By Leigh Calvez
For birders, it’s all about the species. Names like Hutton’s Vireo, Violet-green Swallow, Bewick’s Wren and Golden-crowned Sparrow turn ordinary birds, flitting through the trees or grabbing seeds from a feeder, into something a little more special. Just walk in the front door of Bay Hay & Feed, where they sell 2,000 pounds of bird seed per week, and you’ll get a sense for the popularity of birding on Bainbridge.
“Birds are endlessly fascinating,” said local and Washington state bird expert George Gerdts, a birder since he saw his first Blackburnian Warbler in the sixth grade. Gerdts, a retired teacher, approaches birding from a teaching point of view. With Sibley’s Guide to Birds always on hand, he leads birding trips around the island, including a popular birding circumnavigation of the island. “Getting to know the names of the species, what they eat, who they hang out with—it’s fascinating.”
Brad Waggoner, a local landscaper, considers himself a “fanatical” birder. “Birding gets me outside, and I love that,” he said one morning, before heading out with a digital camera equipped with a long 600 mm lens and a tripod outfitted with a spotting scope. For Waggoner, birding is a search for the unusual, spotting birds like the Says Phoebe, Chipping Sparrow or the turquoise-blue Lazuli Bunting that nested for the first time on Bainbridge last year. For many birders, maintaining lists of birds they see each year or a “life list” of species they’ve seen over their lifetime keeps them watching for new birds.
Waggoner also sees birding as “citizen science,” providing valuable information over time. He learned to watch birds as a boy, birding with his father. Now he continues the tradition, keeping track of behaviors, numbers of birds and arrival dates during migration season, noting any fluctuations. “Fifteen years ago California Quail were fairly common on Bainbridge. Now I hardly see them,” he said, pointing to habitat loss and an increase in predators like opossums and raccoons as likely causes for the quail’s recent decline.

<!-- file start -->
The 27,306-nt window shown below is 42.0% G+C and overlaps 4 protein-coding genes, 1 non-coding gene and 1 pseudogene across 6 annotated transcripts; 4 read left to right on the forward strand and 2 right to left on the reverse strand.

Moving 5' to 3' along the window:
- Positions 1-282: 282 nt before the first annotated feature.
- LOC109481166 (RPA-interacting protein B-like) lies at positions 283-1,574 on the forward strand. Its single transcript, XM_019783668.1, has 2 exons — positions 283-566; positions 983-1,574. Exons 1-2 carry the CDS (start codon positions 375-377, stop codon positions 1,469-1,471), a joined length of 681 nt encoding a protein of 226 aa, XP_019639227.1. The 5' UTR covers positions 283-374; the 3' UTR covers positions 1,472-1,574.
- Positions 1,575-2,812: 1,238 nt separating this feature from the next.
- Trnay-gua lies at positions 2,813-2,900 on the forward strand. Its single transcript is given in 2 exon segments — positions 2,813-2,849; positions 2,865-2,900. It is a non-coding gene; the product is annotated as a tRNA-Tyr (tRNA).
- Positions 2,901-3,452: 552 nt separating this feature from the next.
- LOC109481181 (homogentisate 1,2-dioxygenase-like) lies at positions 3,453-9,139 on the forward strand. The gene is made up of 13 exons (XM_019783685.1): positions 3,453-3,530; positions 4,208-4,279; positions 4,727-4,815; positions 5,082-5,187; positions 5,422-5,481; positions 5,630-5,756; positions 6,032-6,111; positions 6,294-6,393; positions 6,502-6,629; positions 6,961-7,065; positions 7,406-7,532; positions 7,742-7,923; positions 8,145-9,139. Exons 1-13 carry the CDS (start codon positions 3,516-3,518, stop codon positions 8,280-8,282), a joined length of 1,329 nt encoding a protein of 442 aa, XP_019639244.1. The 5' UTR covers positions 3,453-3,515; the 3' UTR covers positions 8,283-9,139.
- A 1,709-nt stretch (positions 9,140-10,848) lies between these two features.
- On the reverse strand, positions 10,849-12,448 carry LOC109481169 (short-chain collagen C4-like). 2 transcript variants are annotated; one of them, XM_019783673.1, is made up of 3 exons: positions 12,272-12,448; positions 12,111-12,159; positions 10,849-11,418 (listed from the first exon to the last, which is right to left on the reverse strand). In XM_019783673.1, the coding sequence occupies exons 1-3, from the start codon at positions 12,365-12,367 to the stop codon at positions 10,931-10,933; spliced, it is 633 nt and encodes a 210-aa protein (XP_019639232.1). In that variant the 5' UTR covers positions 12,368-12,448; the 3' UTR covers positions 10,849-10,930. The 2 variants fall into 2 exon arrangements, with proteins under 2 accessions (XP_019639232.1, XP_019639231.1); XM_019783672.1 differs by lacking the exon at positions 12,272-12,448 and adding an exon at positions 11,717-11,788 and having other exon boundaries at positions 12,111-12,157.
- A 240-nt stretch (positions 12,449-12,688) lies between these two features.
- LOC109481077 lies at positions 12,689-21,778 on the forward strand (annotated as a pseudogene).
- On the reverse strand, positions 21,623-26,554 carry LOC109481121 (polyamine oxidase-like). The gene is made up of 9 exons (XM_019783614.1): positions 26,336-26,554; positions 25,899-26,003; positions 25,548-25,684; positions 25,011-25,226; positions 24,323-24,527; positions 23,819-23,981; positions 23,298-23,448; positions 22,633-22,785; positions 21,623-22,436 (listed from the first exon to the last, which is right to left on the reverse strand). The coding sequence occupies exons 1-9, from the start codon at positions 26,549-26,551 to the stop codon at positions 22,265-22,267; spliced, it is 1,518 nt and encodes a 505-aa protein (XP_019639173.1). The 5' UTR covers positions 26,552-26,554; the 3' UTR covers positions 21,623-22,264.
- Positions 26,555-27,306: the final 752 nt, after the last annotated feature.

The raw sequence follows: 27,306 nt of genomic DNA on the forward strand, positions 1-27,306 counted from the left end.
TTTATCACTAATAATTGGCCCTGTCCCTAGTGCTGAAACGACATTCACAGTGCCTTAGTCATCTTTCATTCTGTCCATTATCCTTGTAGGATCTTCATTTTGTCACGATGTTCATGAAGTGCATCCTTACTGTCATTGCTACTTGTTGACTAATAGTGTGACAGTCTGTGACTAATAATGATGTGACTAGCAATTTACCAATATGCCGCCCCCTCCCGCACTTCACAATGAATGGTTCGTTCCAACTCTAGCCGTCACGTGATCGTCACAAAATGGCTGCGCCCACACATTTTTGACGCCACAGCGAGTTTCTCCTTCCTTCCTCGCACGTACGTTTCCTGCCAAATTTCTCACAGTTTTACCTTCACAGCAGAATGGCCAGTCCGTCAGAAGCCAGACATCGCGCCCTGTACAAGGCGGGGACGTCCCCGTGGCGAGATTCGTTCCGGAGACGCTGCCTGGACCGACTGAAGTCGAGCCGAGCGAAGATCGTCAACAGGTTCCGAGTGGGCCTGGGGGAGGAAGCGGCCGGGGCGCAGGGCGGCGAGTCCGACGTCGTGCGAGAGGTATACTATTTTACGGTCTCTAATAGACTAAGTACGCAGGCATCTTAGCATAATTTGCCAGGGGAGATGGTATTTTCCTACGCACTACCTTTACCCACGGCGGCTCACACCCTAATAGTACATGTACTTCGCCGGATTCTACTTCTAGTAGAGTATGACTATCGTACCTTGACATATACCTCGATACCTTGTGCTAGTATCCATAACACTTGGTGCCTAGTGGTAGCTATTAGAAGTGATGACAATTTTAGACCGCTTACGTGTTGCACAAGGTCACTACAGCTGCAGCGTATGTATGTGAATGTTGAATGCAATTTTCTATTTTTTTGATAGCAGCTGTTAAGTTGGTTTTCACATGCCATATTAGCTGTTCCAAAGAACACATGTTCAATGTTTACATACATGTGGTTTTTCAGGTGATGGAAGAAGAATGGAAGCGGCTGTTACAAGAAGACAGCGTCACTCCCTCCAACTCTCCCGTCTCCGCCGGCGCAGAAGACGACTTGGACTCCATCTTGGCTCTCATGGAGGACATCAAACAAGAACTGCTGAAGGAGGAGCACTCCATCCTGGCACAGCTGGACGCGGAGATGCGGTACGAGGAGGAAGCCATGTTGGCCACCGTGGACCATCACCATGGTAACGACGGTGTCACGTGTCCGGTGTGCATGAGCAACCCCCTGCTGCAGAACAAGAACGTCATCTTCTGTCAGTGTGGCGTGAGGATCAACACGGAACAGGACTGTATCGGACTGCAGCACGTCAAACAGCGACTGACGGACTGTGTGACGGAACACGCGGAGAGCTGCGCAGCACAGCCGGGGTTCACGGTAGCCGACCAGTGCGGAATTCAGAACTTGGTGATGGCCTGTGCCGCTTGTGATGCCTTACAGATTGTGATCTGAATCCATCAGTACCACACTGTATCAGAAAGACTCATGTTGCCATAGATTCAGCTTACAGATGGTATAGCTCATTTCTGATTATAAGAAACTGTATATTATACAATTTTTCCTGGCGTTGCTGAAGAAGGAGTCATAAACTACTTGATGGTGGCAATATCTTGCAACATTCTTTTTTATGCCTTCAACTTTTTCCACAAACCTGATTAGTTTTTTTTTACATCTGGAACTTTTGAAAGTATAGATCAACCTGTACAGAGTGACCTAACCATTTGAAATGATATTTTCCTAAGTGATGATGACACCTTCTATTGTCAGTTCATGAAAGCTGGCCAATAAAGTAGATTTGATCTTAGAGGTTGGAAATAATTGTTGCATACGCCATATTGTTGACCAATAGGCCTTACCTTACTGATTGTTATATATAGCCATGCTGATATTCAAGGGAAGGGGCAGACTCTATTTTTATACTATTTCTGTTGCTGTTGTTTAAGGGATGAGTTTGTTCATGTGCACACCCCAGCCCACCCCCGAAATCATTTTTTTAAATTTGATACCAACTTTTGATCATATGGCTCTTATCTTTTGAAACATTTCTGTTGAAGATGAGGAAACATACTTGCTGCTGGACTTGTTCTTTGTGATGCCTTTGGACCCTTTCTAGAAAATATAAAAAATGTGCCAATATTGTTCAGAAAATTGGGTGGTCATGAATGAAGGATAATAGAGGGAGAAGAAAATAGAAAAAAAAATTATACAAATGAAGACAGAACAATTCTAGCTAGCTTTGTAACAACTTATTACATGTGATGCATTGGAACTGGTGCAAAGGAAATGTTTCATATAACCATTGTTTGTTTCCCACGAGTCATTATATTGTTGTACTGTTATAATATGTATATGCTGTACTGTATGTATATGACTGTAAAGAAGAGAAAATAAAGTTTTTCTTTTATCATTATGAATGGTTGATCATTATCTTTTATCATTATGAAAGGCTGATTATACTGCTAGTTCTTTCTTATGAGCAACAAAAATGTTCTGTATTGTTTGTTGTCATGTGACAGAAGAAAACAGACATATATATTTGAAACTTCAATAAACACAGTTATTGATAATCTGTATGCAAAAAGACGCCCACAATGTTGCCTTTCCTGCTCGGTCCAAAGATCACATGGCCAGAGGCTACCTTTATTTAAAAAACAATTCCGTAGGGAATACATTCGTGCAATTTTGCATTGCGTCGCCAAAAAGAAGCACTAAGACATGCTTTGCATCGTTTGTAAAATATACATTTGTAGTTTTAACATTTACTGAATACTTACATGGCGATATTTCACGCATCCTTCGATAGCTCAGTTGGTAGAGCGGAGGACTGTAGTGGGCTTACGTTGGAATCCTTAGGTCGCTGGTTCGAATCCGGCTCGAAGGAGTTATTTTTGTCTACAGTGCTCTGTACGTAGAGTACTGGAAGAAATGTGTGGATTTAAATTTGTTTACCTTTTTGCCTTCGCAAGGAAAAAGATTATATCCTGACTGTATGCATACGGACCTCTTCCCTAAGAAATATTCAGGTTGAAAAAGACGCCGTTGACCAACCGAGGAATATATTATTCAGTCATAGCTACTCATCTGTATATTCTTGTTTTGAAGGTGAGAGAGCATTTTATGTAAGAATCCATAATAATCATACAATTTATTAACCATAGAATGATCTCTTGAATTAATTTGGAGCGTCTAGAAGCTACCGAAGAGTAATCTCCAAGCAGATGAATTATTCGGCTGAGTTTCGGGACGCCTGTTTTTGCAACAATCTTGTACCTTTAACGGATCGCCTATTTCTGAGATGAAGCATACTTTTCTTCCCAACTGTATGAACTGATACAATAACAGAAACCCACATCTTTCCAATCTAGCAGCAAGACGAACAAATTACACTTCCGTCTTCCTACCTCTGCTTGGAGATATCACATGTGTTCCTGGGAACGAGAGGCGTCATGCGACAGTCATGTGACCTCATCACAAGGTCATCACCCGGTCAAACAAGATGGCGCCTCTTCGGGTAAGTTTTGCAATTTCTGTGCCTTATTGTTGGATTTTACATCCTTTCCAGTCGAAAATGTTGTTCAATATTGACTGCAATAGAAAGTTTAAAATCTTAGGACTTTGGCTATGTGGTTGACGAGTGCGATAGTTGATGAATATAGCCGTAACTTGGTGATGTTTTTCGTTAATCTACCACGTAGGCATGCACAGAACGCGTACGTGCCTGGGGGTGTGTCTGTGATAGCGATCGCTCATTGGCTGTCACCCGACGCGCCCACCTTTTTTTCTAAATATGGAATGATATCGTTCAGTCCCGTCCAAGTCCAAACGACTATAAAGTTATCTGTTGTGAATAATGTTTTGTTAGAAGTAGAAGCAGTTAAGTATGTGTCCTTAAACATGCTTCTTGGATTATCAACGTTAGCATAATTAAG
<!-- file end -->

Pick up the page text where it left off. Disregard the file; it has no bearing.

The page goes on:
Still, with the variety of habitats on the island, Bainbridge is a gem in the region. From Fay Bainbridge Park and the shores of Rockaway Beach, to the estuaries like Murden Cove and Schel-Chelb, to the forests of the Gazzam Lake and the Grand Forest, Bainbridge Island has provided a home—or at least bed and breakfast for those passing through—to more than 270 different species. That’s a nice life list for the island itself.
Identifying the song of a bird is one key to identifying the species. “It’s that little chirping or trill that you learn to listen for,” said Waggoner. “Or the way they fly. You start to notice the little things.”
We tagged along with Gerdts to one of his birding go-to’s. “Fort Ward is my favorite spot to bird because of the variety of habitat in this one-mile walk,” said Gerdts, looking out over the water to identify a cormorant skimming along the water as either a Brandt’s or Pelagic Cormorant. “The Brandt’s [Cormorants] have started nesting in Puget Sound over the last 30 years. They come here in the winter for food, but most of them head south to the San Diego area to nest in the summer.”
As it turns out, many bird species on the island are migrants. Coming and going north or south, birds like Common Murres, Pacific Loons, multicolored Harlequin Ducks and common Robins from Alaska arrive here in the fall to overwinter. Others, like Black-throated Warblers and Pacific-slope Flycatchers return in the spring to nest. The most popular of these “spring breakers” is the Osprey pair that nest on the water tower at Battle Point Park.
On a recent birding adventure to Ecuador, Gerdts encountered a Swainson’s Thrush, known for the ethereal song we hear regularly beginning in late May. “It’s one of our neo-tropical migrants. We like to think of them as ‘ours,’ but they spend seven months of the year in Ecuador or Costa Rica.” Whether you consider birding a lifelong avocation or a backyard birdfeeder hobby, birds visiting from far and wide add to the enjoyment of island life.